The final red fermenters at our winery are being pressed off as I write, and vintage 2012 officially comes to an end. All that is left is cleanup, fixing equipment you didn’t have time to fix in the flurry of harvest activity, rolling up bird netting, blowing out of irrigation lines and giving the staff a bit of a break before we get back to setting the plan for vintage 2013. Working in a cyclical industry, the end of harvest gives everyone the time to pause and reflect. Most people reflect on New Year’s Eve, but it has been my experience that people in the wine industry do it when the grapes are all safely indoors—having been transformed with the use of yeast (and some pixie dust of course) to wine.
This was my nineteenth harvest in the Okanagan Valley. Nineteen years of “I’ve never seen that weather pattern before.” Nineteen years of “…that seems so different from what we’ve seen in that block before,” and nineteen year of saying, “I’ve never heard an employee say that before.” Nineteen years of change. I often say that in every vintage there is certain to be several things that I have never seen before and vintage 2012 is no different.
The year began with a mild winter —in the south Okanagan our coldest day of record was -16Cº— and although that is indeed cold, it is not cold enough to cause any concerns for the vines or the bud viability in the spring. Above average temperatures in May led to a good, even budburst, but in June growers lamented cool weather and higher than normal rainfall amounts resulting in a less-than-perfect set for some varieties. Heat in July wiped away some grower’s frowns as they breathed a collective sigh of relief that weather patterns seemed different from recent summers where temperatures did not climb into the 30s very often.
Any frowns still on the faces of grape growers melted away in the fall months when we had absolutely superb weather—until mid-October. We had not seen a drop of rain since mid-July, but the rain systems began to move in from the coast in mid-October. Unlike previous years where these storms roll in and then promptly roll out, this year they never really went away. We spent the last part of vintage 2012 dodging the weather to get the entire crop in.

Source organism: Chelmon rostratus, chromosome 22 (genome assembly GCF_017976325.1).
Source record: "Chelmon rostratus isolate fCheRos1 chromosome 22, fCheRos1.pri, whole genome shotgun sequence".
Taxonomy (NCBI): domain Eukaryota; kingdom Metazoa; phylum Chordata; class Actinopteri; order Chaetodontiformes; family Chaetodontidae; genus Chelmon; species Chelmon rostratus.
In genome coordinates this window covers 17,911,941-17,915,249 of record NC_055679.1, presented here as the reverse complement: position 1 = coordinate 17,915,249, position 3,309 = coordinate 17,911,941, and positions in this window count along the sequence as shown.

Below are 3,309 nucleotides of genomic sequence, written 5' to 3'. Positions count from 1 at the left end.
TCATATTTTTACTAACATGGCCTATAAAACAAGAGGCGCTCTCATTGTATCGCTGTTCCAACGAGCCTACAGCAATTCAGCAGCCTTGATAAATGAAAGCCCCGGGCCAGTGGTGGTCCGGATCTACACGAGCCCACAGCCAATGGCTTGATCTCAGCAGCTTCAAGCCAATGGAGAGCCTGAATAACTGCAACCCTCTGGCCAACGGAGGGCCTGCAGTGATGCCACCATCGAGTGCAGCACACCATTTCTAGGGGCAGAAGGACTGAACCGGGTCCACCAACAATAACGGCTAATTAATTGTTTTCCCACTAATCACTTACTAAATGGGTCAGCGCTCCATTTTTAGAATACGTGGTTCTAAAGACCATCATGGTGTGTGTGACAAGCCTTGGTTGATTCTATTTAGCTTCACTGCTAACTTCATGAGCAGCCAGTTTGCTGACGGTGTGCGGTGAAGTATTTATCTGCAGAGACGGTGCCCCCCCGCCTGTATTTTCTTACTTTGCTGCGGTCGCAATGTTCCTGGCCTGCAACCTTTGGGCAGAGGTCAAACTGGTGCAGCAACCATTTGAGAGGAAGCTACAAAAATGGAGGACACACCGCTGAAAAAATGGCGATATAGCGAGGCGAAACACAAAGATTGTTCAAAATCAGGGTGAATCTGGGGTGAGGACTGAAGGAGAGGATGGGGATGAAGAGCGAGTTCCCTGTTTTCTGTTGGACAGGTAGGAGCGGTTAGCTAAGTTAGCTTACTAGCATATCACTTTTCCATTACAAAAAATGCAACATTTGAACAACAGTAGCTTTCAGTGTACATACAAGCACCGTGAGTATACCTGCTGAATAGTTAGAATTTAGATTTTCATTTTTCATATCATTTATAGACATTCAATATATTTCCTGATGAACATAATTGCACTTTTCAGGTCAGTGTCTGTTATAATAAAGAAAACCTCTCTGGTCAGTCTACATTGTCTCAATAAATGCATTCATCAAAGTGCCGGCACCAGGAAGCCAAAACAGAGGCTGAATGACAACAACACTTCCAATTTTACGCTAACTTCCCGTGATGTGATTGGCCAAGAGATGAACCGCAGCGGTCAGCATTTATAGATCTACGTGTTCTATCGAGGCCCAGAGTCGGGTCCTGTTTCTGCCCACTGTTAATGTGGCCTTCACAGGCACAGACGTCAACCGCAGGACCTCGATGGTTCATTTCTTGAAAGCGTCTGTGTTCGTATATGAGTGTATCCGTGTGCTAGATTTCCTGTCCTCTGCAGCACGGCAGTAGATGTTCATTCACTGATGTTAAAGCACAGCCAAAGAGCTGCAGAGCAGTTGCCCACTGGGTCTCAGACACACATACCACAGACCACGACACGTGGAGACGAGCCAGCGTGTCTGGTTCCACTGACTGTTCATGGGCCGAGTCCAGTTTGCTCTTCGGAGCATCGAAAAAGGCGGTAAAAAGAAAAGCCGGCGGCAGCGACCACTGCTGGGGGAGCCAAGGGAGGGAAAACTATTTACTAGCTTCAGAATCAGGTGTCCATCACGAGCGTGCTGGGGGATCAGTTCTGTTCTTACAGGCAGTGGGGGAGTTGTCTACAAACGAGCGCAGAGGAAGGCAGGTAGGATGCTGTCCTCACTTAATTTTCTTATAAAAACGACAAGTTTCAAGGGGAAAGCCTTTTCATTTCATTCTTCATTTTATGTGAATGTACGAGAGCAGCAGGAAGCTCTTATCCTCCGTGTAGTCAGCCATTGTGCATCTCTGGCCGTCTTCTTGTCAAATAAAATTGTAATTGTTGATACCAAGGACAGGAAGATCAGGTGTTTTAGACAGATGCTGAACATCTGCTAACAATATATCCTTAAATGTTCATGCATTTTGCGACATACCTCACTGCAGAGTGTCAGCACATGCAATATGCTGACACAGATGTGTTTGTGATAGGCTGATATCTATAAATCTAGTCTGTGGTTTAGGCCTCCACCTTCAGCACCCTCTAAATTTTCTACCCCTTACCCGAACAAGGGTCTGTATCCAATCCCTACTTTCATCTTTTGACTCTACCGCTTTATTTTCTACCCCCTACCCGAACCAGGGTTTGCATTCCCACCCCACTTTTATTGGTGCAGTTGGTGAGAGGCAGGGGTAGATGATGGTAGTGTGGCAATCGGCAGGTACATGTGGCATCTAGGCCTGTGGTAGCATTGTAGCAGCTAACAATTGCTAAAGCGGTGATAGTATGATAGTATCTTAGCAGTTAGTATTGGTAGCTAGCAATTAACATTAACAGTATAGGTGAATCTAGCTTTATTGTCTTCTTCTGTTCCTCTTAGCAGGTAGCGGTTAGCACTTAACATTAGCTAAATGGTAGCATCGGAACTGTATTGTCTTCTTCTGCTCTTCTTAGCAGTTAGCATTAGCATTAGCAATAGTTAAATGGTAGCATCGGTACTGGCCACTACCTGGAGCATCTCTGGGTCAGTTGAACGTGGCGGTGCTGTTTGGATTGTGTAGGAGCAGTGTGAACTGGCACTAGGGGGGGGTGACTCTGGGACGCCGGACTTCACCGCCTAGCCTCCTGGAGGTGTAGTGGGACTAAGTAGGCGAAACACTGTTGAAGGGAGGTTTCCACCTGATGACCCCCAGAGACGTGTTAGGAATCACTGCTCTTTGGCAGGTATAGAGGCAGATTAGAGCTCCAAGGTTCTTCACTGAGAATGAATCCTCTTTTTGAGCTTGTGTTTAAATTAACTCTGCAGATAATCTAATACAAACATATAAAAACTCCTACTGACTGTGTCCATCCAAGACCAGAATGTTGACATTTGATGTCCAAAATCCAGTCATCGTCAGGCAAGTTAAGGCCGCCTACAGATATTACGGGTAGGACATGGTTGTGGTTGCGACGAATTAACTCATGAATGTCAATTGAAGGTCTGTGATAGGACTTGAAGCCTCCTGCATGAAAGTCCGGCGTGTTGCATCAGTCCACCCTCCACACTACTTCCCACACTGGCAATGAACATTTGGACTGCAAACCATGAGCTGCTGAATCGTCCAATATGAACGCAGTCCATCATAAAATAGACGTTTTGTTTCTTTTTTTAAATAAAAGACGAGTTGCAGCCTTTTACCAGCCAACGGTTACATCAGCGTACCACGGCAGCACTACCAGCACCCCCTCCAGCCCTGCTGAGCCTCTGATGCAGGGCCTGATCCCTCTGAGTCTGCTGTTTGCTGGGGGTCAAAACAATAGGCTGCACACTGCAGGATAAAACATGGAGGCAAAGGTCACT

And how did this affect the grapes? They came in very clean, in great condition and disease free. With the beautiful fall sun we were able to ripen varieties fully before harvest. It was our experience, though, that there was quite a lag between the sugar ripeness (it kept climbing steadily and quickly) and the slower time it took for the flavours to develop. We were waiting longer than normal to pick some blocks because, although the numbers were perfect, the flavours still needed more time to develop. I am not sure if I felt this way because I am getting more impatient in my old age or if the phenolics (flavours) really did take a lot longer to develop!
I know there were many times during the vintage where I would walk the rows with our viticulturist, Andrew Moon, and we were certain that the grapes would be ready in a week only to find that when we went back out a week later we were postponing the pick for an additional week.
When the grapes did finally come into the winery we were rewarded with intense fruitiness and fullness of flavour. Walking though the cellar during fermentation with the complexity of aromas bombarding your nose made the wait and all the row walking worthwhile.
Vintage 2012 has ended and is unique from every other vintage that has preceded it. As winemakers we now focus on how we can preserve the best parts of what nature gave to us and “not screw it up” before we hand it over to wine lovers to enjoy.
A part of me is beginning to wonder if change really is the only constant when it comes to our vintages. Maybe something else is at work. Maybe Henry David Thoreau had it right many years ago when he wrote: “Things do not change; we change.” Could it be that the vintages are more similar than we like to admit, but it is really the experiences we bring to the year that are ever-changing? ■
Sandra Oldfield, winemaker and owner of Tinhorn Creek Winery in Oliver. Follow her blog at www.sandraoldfield.com, or on Twitter at #CabFrancTuesday.